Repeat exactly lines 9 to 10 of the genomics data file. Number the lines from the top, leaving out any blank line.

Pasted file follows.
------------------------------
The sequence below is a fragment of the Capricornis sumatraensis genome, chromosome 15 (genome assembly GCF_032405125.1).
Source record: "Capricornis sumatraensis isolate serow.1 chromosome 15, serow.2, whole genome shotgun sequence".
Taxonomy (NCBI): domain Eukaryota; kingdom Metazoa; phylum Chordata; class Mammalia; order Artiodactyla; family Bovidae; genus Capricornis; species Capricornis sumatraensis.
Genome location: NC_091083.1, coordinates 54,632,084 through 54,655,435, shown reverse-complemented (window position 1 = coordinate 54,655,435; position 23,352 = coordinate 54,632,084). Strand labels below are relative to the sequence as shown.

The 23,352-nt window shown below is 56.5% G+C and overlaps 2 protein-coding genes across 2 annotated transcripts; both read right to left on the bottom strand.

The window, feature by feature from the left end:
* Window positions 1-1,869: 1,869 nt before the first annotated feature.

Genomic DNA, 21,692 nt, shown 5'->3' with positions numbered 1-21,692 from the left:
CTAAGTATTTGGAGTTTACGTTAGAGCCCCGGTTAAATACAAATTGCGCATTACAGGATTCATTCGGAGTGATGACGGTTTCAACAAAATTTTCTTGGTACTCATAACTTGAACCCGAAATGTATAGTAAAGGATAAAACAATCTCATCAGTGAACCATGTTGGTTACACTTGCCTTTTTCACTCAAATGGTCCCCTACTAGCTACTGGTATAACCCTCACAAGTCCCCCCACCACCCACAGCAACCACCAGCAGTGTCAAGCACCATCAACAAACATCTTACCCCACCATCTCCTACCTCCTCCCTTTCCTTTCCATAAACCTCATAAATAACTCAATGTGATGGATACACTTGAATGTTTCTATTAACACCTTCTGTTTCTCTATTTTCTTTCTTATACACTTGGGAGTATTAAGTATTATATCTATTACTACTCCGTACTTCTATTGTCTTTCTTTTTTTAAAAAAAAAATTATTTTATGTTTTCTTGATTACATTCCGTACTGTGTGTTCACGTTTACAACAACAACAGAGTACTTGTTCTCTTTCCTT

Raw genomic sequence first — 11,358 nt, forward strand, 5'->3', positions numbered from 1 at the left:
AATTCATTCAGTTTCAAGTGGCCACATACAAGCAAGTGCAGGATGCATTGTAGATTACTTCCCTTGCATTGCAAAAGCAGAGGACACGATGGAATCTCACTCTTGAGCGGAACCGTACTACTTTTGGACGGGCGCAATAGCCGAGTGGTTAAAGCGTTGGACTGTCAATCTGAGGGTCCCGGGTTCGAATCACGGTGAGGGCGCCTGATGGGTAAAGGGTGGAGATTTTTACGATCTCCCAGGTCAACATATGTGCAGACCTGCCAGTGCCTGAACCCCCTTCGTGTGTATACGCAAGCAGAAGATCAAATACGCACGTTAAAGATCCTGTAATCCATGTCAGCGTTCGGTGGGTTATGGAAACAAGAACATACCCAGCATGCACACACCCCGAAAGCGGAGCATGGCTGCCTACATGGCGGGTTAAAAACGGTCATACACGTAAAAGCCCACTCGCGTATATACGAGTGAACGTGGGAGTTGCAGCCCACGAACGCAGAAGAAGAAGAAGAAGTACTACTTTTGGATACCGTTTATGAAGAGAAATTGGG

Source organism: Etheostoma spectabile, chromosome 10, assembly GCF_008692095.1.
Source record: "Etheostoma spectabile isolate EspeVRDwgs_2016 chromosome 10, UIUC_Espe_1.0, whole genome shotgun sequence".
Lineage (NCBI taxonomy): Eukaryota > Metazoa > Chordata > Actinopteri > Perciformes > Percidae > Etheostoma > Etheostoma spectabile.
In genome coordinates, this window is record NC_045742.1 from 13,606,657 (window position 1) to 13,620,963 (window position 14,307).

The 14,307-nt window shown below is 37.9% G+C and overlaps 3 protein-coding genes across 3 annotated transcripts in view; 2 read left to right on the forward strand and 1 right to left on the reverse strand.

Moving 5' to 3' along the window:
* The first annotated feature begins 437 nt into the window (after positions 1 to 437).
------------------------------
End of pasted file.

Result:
CTAAGTATTTGGAGTTTACGTTAGAGCCCCGGTTAAATACAAATTGCGCATTACAGGATTCATTCGGAGTGATGACGGTTTCAACAAAATTTTCTTGGTACTCATAACTTGAACCCGAAATGTATAGTAAAGGATAAAACAATCTCATCAGTGAACCATGTTGGTTACACTTGCCTTTTTCACTCAAATGGTCCCCTACTAGCTACTGGTATAACCCTCACAAGTCCCCCCACCACCCACAGCAACCACCAGCAGTGTCAAGCACCATCAACAAACATCTTACCCCACCATCTCCTACCTCCTCCCTTTCCTTTCCATAAACCTCATAAATAACTCAATGTGATGGATACACTTGAATGTTTCTATTAACACCTTCTGTTTCTCTATTTTCTTTCTTATACACTTGGGAGTATTAAGTATTATATCTATTACTACTCCGTACTTCTATTGTCTTTCTTTTTTTAAAAAAAAAATTATTTTATGTTTTCTTGATTACATTCCGTACTGTGTGTTCACGTTTACAACAACAACAGAGTACTTGTTCTCTTTCCTT

Raw genomic sequence first — 11,358 nt, forward strand, 5'->3', positions numbered from 1 at the left: